Look for an appropriate basketball courtTeaching your son how playing basketball should be done in a suitable basketball court with the necessary facilities as well as enough space to run around the court. Beginner basketball players need to be exposed in a court that is specially designed for basketball. A serene, quiet environment is also needed so that the beginner can pay attention to what the trainer is saying or instructing him to do. With a well-set basketball court, it becomes easy for the beginner to learn new tricks such as dribbling and shooting the basketball. Ideally, the environment for training the beginner should be conducive for learning and as such, should be calm and peaceful.
Provide the necessary equipmentThere is more that is needed to teach your son basketball in addition to an appropriate playing field. And it's the same with any other parenting-related topics. For starters, you need to have balls of varying sizes depending on your son’s age, protective gear, appropriate sports clothes, and footwear. All this equipment contributes to enabling the beginner to learn to play basketball comfortably and without any difficulties whatsoever. Protective gear should include knee and elbow guards for young children to protect them from getting bruised after they fall while training. The beginner should avoid wearing sports clothes that are too tight as such clothes may become uncomfortable to play in especially in hot and sunny weather.
Hire the assistance of knowledgeable basketball playersIt is difficult to know all the ins and outs of basketball unless you are a pro-player. This is why it is advisable to hire the services of an expert player to assist you in training your son. The input of these players is very important especially if your son is considering taking up basketball as a career sport. The best thing about the expertise of pro-players is that they use their experience and skills to assess whether a beginner is undertaking and executing a skill appropriately and correctly. This makes it easy to correct the beginners and teach them how to avoid making some common mistakes while playing basketball.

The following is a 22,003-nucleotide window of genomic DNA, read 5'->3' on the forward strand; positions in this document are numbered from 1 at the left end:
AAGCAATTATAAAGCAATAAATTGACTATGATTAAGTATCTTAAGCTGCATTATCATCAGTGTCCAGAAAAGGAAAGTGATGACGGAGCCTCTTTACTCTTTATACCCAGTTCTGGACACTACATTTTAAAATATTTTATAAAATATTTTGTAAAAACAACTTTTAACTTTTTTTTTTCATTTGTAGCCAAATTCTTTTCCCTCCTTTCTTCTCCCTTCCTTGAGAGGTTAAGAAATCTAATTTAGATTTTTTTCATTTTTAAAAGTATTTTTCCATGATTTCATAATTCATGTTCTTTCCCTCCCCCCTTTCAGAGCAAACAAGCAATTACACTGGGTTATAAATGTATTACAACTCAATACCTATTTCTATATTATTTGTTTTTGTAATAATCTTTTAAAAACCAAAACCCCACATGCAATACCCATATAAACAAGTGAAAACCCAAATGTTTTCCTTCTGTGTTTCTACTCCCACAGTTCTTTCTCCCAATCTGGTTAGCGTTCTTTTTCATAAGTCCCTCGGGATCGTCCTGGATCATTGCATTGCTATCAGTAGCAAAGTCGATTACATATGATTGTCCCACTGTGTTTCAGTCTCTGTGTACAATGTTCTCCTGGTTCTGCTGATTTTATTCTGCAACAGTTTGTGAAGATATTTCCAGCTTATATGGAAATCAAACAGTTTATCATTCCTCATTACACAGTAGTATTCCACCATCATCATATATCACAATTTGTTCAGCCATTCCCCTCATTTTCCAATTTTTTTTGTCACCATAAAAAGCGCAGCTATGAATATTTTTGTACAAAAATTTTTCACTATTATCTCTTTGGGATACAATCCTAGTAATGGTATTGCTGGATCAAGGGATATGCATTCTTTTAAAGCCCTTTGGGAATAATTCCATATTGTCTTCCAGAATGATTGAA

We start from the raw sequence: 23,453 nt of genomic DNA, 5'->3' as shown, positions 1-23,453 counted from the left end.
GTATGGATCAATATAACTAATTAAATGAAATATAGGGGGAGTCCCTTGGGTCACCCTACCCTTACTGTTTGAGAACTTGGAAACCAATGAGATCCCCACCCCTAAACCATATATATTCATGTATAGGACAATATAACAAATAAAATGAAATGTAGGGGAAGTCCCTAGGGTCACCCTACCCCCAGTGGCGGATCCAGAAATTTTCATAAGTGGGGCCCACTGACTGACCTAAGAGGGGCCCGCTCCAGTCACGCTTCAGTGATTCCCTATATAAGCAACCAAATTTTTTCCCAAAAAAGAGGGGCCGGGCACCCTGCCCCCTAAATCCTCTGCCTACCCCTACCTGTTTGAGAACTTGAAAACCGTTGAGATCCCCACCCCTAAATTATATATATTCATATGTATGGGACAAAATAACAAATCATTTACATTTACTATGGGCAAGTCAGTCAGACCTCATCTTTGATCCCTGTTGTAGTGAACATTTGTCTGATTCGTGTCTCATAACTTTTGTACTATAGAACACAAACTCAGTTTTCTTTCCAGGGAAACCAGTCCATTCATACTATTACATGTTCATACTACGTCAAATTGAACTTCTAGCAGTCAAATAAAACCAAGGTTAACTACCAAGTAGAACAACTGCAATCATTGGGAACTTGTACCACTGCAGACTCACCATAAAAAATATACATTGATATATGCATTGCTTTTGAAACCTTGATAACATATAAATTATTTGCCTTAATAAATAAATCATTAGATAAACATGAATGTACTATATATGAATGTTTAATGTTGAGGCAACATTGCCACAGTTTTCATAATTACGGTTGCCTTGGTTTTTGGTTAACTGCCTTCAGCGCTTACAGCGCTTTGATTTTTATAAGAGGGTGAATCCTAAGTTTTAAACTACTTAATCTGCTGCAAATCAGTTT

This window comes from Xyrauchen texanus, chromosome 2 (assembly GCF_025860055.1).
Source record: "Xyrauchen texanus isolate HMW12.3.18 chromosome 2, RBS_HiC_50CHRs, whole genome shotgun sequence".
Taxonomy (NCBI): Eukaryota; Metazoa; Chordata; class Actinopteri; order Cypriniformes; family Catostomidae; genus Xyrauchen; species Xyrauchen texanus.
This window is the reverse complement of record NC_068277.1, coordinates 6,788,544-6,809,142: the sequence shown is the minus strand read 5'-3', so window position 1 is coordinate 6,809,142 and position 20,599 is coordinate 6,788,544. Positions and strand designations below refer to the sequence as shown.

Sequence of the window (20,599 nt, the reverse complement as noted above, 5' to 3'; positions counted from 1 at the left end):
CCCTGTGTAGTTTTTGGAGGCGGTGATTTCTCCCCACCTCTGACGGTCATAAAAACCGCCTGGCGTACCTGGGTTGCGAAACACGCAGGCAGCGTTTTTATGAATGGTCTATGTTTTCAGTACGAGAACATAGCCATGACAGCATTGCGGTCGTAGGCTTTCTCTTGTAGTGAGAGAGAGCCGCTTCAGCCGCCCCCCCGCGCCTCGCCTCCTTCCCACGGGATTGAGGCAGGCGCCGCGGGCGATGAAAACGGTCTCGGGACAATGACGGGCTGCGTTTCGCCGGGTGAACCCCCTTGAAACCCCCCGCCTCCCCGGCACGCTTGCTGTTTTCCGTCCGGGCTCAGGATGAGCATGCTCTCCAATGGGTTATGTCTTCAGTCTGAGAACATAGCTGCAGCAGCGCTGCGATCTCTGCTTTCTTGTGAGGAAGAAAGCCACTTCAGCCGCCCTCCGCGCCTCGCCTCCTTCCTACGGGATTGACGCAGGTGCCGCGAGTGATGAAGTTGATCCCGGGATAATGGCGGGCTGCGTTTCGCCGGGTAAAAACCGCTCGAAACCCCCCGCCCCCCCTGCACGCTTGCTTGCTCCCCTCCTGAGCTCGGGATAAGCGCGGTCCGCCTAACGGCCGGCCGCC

Exercise patienceTeaching basketball to your child is not a one-day affair. As such, you need to be patient with your son and avoid pressuring him too much especially when you notice that he is taking time to understand and master the art of playing the sport. Learners feel demoralized and demotivated when they are pressured to learn new skills and understanding the sport. Instead, let your child learn at his own pace and avoid getting mad at him when he seems slow to understanding the game. The mental ability of the child combined with his physical skill will make it easy for the child to learn how to throw, catch and control the ball. Therefore, it is important for him to practice playing basketball regularly and perfect on the sport’s basic skills (throw, catch & control) before he advances to any complex skill. It is worth noting that the sport should remain fun and entertaining at all times.
Let him playGive your son an opportunity to experience how playing the game feels. You can play with him as well. By now, he should be able to see and comprehend the fun of playing basketball. This realization acts as a motivation to make the child more passionate and interested in playing the game. For starters, you can let him run around the court, dribble and make shots without any opponents guarding him. After your son has understood the basics of the game, you can let other players (may also be beginners) play with your son. There is a great difference between playing alone and competing against other players. It is important that as the trainer, you need to ensure that the training and practice sessions are as enjoyable and exciting as they can be.
ConclusionAlways interact with your son when you are teaching him how to play basketball. This goes a long way in sparking interest in the child and makes him more interested in learning the game. You can also choose many great products to assist your child here if you wish. Take care.
Tuesday, November 22, 2016
I love this time of year. The weather is cooler, everyone seems happier, and the spirit of the holidays fills the air. My youngest loves to curl up with me and drink hot cocoa, and there's no better brand (or flavor) than Brooklyn Bean Hot Cocoa's Campfire Hot Cocoa. I received it for review about a week ago and we have hit that box hard. It isn't our first time trying it though. I have known about this a while and keep it in the house for a special treat because we love it so much.